6. Have a stroll in the picturesque alleys of Bergamo upper town
Bergamo Old Town is small, and there’s no better way to enjoy it than strolling through the charming cobblestone streets.
Let your eyes wander around. Look at the pretty shops, spot fascinating old signs reminding you of the time before neon. Similarly, savor the elegant ancient bakeries and pastry shops with their beautifully displayed food specialties. Lastly, don’t miss having a look at polenta e osei – literally polenta with birds. It’s a local pastry which is very pretty to see although, at least to my taste, way too sweet.
7. Discover the masterpieces at the Accademia di Carrara
Unless art and museums give you a skin rash, you shouldn’t miss visiting the outstanding Accademia di Carrara.
This art collection is much smaller than the Uffizi in Florence, the Vatican Museums in Rome, or the Ducal Palace in Venice. Still, it showcases amazing masterpieces from the late Middle Ages and early Renaissance and is a must-see for art lovers.
8. Walk along the Venetian Walls
Among the things to do in Bergamo, you can’t miss a walk along the Venetian Walls. A UNESCO World Heritage Site, the Venetian Walls were erected in the sixteenth century by the Republic of Venice to defend the city from enemy attacks.
The 5 km long path offers beautiful views of the city. Moreover, on a really clear day, you can even see as far as Milan.
9. Take a ride with the funicular to Bergamo old town from the lower city
Enjoy the trip on the funicular, which for over 120 years connected the new and the old Bergamo.
Once there, continue your journey with the second funicular from Bergamo old town to the San Vigilio hill. From San Vigilio, you’ll discover more beautiful views.
10. Taste the delicious local food specialties
In Italy, every region has its food specialties. Here are a few Bergamo local dishes you have to taste:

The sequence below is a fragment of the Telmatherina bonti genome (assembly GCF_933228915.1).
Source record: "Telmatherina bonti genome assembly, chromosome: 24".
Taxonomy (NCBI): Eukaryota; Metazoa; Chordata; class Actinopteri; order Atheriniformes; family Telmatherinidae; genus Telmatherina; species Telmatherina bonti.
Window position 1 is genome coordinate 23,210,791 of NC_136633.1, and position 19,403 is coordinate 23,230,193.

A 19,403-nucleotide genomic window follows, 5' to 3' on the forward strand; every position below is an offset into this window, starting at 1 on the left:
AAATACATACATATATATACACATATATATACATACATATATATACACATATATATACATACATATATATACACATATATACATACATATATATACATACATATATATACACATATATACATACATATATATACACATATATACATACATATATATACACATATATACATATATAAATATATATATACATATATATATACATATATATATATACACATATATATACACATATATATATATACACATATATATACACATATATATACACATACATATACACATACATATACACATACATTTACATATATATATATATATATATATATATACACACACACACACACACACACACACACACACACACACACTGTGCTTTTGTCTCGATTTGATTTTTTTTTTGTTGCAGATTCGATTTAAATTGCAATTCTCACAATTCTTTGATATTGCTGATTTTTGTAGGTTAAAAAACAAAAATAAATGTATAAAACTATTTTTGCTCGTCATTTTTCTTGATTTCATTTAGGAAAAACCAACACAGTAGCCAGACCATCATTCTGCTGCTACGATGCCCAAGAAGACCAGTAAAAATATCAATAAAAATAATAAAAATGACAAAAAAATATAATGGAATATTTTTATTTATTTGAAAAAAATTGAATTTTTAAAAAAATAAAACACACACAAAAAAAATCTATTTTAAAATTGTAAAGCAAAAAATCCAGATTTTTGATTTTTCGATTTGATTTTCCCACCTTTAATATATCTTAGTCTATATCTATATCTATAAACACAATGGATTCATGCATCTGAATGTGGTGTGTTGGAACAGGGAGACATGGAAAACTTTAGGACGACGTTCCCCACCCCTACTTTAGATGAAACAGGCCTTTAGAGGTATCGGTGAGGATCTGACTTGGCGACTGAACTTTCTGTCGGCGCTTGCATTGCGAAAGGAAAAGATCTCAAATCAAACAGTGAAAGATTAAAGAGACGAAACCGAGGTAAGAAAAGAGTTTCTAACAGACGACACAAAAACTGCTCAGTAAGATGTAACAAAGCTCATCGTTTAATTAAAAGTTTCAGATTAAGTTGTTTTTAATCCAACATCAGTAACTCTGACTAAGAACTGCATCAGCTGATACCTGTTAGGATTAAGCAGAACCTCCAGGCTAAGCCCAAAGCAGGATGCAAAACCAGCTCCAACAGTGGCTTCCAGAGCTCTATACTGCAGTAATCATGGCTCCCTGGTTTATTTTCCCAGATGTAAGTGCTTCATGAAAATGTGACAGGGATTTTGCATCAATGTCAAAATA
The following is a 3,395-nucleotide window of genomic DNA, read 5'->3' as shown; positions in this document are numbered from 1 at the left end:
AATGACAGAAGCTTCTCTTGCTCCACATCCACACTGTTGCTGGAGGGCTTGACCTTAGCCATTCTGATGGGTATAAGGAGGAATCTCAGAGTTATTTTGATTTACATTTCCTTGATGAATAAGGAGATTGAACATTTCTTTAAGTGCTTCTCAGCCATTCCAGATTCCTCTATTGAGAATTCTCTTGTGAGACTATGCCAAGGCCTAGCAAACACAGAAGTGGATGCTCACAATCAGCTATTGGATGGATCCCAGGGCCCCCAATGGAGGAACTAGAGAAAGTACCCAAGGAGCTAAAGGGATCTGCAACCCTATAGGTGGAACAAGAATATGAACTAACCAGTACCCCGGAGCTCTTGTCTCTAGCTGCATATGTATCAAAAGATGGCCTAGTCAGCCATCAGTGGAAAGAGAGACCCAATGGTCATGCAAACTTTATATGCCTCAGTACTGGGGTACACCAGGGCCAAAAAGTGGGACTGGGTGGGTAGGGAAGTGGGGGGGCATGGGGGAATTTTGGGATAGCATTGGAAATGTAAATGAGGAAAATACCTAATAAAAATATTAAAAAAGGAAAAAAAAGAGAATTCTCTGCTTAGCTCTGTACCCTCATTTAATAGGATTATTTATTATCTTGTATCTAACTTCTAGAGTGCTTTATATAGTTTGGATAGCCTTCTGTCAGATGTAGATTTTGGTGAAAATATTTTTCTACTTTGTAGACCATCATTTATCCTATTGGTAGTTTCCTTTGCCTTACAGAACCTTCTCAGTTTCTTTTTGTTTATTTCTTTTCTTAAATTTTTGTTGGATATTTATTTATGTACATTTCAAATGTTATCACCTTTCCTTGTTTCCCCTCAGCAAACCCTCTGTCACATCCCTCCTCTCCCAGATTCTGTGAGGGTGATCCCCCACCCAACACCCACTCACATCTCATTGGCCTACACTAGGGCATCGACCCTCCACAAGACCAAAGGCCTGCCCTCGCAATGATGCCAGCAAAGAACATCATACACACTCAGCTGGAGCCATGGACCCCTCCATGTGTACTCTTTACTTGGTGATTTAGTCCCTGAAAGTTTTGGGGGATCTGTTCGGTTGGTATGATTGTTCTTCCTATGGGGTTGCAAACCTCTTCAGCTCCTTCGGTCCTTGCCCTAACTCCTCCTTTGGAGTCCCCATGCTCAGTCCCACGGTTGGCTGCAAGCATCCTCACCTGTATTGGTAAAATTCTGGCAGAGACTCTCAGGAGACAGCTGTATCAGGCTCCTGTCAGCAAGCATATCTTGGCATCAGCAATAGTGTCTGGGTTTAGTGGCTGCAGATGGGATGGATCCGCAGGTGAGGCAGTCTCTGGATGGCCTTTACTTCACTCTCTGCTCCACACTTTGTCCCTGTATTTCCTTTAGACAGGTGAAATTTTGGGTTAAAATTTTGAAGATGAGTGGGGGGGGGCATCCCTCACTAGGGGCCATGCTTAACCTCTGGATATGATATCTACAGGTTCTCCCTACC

- If you like pasta, you can’t miss eating Casoncelli. These homemade ravioli filled with beef, bread crumbs, egg, parmesan cheese, sausage, and seasoned with melted butter and sage are divine.
- Polenta alla Bergamasca: made with local cornflour and simmered, stirred in an artfully way,
- and the Donizetti cake, dedicated to the famous opera composer, a native from Bergamo.
If you have the chance, don’t miss to taste the local Moscato di Scanzo, a rare meditation wine, and heaven in a glass.
A quick Bergamo travel guide
How to get to Bergamo
Orio al Serio International airport has many flights, mostly operated by low-cost carriers, connecting Bergamo with many cities throughout Europe. Check out the schedules and the cheapest flight options here.
From Orio al Serio, a regular bus service (every 20 minutes) connects the airport with Bergamo train station and the upper town. Alternatively, you might consider renting a car if you want more freedom.
From Milan, regional trains regularly leave from Milano Centrale and Milano Porta Garibaldi. The journey takes about 50-60 minutes.
Where to stay in Bergamo
In the old medieval city, the stylish Relais San Lorenzo is the perfect choice for a romantic getaway. You can indulge yourself at the Spa. And you can enjoy a special treat at the gourmet restaurant and its unique setting within an archaeological site.
Modern and stylish, the boutique Hotel Petronilla in lower Bergamo had a small fitness and wellness center and is only a few steps from the shopping district and the bus stop.
The Gombit Hotel is in the heart of Bergamo’s old town. It features a design decor in an old building, giving it a boutique-style vibe.
Search for -> more accommodations in Bergamo.
Where to eat in Bergamo
Ristorante Hostaria, in the old town, is a gourmet restaurant set amid old ruins and has a unique atmosphere.
Warm and cozy, La Tana serves local dishes in a lovely décor.
Vineria Cozzi, in the heart of Bergamo’s old town, is another popular restaurant for locals and tourists.
Bergamo guided tours
You can easily visit Bergamo as a day trip from Milan, taking a tour, with a guide leading you through Bergamo’s most beautiful attractions and landmarks.
Note: This article was written in the context of the #inLombardia365 campaign, created and managed by iambassador in partnership with Lombardy Tourism. As always, Wild About Travel retains all editorial control.